You’re busy milking cows, thawing water pipes and attending dairy conferences. With that in mind, Progressive Dairy looks at issues in the news impacting you and your dairy business.

In recognition of your time, we’ll attempt to summarize recent events or actions making dairy headlines and reported in our weekly digital newsletter, Progressive Dairy Extra. Then we’ll try to put that news into perspective and briefly describe how it might affect you.


What happened?

The National Milk Producers Federation (NMPF) will pay $220 million in a settlement agreement to close a class-action lawsuit concerning a herd retirement program that ended in 2010. The herd retirement program was administered through NMPF’s Cooperatives Working Together (CWT) initiative between 2003-10. Under the herd retirement program, CWT announced invitations for dairy producers to submit bids to sell their dairy herds and cease milk production in an attempt to bring milk supply in closer balance with demand and help financially struggling dairy farmers.

During CWT creation, NMPF leaders said they believed the program fell under provisions of the Capper-Volstead Act. CWT’s activities were vetted with the USDA, and no Capper-Volstead concerns were raised. The U.S. Department of Justice also raised no concerns.


However, defendant lawyers alleged the herd retirement program was not covered under Capper-Volstead protection because it controlled pre-production milk supply by removing cows from production. The plaintiffs – generally larger retailers and companies who directly purchased butter and cheese from CWT member cooperatives – alleged the co-ops and their producer members conspired to raise milk and dairy product prices.

What’s next?

NMPF agreed to the settlement in exchange for a release from all claims. Neither NMPF nor any of its member cooperatives admitted any wrongdoing as a result of this settlement. NMPF was the sole defendant to be a party to the settlement, but the settlement extinguishes claims against all the defendants.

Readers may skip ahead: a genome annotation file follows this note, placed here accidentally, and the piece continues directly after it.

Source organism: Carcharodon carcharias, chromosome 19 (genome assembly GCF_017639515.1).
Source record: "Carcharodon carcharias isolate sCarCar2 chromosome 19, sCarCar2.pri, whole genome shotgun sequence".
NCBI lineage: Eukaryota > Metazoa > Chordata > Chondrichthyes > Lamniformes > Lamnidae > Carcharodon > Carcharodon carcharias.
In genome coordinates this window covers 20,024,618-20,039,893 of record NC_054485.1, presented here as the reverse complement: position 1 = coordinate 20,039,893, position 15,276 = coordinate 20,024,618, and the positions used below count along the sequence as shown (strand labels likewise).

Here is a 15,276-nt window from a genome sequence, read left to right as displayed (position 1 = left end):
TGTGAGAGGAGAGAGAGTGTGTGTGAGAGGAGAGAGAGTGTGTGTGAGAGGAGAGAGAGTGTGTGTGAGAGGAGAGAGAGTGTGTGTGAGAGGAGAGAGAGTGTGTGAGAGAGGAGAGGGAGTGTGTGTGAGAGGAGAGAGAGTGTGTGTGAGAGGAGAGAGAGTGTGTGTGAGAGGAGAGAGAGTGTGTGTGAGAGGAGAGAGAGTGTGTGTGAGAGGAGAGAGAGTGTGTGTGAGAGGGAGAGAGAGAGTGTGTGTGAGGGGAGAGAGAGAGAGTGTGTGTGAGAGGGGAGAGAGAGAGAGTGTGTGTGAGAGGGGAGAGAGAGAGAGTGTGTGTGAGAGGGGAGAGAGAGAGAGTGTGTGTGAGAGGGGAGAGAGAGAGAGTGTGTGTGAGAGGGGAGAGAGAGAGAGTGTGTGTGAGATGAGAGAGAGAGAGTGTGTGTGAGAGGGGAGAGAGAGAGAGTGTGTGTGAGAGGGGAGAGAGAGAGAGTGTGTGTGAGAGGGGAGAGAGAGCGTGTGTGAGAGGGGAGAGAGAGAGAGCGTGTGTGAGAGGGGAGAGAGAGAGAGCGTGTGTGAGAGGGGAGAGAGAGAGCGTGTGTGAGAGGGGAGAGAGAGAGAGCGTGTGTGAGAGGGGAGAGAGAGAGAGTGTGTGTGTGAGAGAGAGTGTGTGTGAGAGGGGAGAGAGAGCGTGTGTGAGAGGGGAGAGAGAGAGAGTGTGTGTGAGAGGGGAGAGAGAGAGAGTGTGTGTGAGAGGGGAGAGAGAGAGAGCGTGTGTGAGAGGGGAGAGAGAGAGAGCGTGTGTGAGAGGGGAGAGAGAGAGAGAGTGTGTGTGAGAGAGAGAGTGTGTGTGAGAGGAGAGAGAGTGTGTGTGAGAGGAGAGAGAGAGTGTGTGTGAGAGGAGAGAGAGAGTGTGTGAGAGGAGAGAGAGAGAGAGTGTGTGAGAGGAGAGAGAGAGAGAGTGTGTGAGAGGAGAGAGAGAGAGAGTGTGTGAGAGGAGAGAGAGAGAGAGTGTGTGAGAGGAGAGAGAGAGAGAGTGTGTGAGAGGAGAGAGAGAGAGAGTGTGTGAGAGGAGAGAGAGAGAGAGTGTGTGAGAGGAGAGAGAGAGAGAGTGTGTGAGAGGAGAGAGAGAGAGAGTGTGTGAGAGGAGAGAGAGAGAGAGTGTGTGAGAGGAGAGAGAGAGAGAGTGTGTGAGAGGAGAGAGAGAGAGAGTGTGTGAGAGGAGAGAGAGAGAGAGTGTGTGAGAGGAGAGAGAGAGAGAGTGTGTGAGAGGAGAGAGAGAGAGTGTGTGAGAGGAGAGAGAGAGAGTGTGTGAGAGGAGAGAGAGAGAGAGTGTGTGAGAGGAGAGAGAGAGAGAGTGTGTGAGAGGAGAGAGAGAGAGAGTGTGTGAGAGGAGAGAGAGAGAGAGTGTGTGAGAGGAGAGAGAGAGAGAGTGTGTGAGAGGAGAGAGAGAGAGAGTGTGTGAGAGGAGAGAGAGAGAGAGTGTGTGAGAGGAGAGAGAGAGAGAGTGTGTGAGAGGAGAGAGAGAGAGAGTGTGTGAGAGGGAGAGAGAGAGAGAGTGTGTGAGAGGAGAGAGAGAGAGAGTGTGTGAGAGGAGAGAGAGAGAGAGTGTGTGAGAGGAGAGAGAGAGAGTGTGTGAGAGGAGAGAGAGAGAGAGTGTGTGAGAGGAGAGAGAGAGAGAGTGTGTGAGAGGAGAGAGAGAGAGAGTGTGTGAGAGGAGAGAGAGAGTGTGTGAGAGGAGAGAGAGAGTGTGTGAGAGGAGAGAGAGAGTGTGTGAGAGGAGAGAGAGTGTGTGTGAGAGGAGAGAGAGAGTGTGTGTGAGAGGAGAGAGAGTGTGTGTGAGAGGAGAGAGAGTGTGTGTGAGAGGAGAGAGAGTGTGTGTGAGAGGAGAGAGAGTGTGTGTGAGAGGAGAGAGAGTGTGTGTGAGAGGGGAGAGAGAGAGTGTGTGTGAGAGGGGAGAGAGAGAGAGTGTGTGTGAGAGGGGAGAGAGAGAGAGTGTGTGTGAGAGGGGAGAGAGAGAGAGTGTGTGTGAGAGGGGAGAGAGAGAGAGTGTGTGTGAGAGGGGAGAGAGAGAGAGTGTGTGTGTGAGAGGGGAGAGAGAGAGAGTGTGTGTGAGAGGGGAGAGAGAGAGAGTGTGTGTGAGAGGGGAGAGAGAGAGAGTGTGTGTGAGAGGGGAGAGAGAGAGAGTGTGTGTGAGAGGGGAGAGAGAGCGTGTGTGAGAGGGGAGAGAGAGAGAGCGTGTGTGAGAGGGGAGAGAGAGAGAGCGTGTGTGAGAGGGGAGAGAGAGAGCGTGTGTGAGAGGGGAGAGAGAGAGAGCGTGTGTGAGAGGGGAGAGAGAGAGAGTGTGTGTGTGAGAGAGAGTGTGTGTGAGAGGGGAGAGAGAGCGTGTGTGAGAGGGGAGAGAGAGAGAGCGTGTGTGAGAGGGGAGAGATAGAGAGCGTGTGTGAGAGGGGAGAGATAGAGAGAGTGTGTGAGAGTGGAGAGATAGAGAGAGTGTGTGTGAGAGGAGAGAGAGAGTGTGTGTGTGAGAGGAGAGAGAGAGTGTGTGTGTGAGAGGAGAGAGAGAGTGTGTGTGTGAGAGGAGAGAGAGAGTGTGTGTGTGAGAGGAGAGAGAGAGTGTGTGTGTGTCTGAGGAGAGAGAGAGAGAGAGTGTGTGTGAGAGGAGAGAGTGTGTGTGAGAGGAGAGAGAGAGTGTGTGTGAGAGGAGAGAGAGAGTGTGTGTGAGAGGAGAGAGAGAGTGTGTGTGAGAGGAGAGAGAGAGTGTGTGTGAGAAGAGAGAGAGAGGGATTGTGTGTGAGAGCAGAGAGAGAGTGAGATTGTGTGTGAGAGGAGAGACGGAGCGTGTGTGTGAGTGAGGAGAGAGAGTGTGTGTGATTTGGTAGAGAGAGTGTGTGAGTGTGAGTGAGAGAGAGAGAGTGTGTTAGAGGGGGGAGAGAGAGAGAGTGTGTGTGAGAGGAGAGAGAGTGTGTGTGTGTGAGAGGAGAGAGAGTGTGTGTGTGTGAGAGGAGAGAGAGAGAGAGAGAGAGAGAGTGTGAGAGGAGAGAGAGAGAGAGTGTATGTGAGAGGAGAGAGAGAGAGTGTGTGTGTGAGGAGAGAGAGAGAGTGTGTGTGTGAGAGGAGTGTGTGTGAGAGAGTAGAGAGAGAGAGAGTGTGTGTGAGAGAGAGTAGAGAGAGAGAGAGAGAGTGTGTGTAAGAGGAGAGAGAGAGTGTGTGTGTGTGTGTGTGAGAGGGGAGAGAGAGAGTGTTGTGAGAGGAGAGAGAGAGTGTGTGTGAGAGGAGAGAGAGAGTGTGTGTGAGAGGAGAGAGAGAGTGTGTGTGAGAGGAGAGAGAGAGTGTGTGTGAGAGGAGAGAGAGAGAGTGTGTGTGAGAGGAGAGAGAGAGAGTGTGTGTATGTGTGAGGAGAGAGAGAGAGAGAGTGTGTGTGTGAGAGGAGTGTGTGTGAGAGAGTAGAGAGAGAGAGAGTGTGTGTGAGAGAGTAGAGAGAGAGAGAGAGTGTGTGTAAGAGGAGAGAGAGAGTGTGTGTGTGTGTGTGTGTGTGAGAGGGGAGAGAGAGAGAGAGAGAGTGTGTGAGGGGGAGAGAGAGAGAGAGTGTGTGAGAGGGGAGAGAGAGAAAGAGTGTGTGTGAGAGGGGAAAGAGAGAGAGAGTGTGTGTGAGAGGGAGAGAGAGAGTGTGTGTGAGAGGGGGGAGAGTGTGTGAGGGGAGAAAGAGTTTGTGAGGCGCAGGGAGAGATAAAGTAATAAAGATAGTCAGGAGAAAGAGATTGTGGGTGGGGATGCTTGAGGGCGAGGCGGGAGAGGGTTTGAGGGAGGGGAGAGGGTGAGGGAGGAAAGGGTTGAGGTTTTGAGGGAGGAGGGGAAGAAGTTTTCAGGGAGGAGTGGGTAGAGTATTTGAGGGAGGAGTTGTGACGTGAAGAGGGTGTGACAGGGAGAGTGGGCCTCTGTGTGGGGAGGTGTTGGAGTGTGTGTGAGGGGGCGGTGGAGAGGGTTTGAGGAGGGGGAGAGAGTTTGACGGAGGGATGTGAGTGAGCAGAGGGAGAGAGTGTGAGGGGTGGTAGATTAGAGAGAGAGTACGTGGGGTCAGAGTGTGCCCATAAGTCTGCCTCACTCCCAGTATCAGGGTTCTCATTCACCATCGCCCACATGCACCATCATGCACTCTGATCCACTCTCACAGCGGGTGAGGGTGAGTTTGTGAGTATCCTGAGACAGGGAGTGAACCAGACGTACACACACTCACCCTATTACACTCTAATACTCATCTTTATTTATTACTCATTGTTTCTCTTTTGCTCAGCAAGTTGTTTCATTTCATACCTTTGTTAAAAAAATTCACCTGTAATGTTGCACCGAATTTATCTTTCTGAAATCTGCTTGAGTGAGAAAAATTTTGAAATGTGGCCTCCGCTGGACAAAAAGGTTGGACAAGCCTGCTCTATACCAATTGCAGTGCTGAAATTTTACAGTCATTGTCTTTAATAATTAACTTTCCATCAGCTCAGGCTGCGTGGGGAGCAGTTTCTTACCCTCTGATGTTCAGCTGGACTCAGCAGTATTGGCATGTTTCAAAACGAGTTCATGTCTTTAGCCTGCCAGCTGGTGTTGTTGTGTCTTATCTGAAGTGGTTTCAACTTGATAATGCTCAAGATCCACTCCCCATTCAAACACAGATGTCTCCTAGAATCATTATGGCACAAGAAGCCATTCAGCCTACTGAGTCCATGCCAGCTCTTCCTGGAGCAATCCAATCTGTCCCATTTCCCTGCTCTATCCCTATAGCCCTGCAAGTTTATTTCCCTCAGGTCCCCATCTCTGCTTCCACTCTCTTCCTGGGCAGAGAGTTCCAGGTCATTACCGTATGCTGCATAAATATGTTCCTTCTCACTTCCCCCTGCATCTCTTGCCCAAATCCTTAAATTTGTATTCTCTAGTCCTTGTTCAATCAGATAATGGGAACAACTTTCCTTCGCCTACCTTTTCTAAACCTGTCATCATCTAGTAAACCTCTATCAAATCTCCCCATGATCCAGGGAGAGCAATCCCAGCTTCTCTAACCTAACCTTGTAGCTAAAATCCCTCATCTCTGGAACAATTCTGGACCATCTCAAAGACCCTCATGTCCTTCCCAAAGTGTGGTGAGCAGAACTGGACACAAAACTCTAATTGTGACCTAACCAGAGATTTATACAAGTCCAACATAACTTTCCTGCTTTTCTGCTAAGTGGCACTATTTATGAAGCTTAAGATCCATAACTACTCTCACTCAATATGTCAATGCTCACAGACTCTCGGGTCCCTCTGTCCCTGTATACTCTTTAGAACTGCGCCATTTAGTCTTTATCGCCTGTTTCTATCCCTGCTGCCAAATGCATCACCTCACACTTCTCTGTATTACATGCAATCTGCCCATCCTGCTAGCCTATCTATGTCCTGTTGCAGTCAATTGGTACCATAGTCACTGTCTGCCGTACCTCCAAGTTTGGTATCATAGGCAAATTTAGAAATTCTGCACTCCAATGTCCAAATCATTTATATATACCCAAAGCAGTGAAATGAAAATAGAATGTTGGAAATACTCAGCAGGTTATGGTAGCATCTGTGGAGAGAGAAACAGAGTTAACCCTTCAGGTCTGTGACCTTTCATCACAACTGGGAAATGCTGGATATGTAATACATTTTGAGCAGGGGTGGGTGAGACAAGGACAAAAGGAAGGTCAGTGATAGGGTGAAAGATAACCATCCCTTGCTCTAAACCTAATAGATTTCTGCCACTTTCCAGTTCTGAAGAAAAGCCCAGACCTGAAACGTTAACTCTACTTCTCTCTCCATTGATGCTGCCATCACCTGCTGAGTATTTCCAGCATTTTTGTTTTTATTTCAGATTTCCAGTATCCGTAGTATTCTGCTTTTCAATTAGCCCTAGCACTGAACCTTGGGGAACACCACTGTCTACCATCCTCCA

The settlement amount will be paid through existing CWT mechanisms, ensuring no disruption to other business operations, according to NMPF.

Bottom line

According to NMPF officials, the decision to enter into the settlement recognized the uncertainties inherent in any jury trial, the very large damages sought by the plaintiffs and the fact that the CWT Export Assistance Program is unaffected by the settlement. If the case had gone to trial and plaintiffs prevailed, antitrust rules mandate a tripling of any damages. The settlement is less than 6% of the damages sought by plaintiffs, according to NMPF.


What happened?

Thirteen months after negotiators from the U.S., Mexico and Canada first signed a trade agreement – called the U.S-Mexico-Canada Agreement (USMCA) – a deal between the Trump administration and U.S. House Democrats raised the hopes among U.S. dairy organization leaders that the agreement would be implemented soon. House Democratic leaders approved the plan on Dec. 10, 2019, after additional labor, environment and prescription drug provisions, among others, were added to gain their support.

What’s next?

At Progressive Dairy’s press deadline, the full House was expected to vote on the measure before heading home for the holidays through Jan. 7, 2020.

If approved in the House as expected, a vote on the agreement moves to the U.S. Senate, where Majority Leader Mitch McConnell (R-Kentucky) told reporters the Senate would not likely take up the trade deal until 2020, after a highly anticipated impeachment trial for President Donald Trump.

Outside the U.S., Mexico was expected to ratify the changes by mid-December. A bill to pass USMCA was unlikely to be introduced in Canada’s Parliament until late January because its House of Commons was set to break for the holidays and not scheduled to return until Jan. 27, 2020.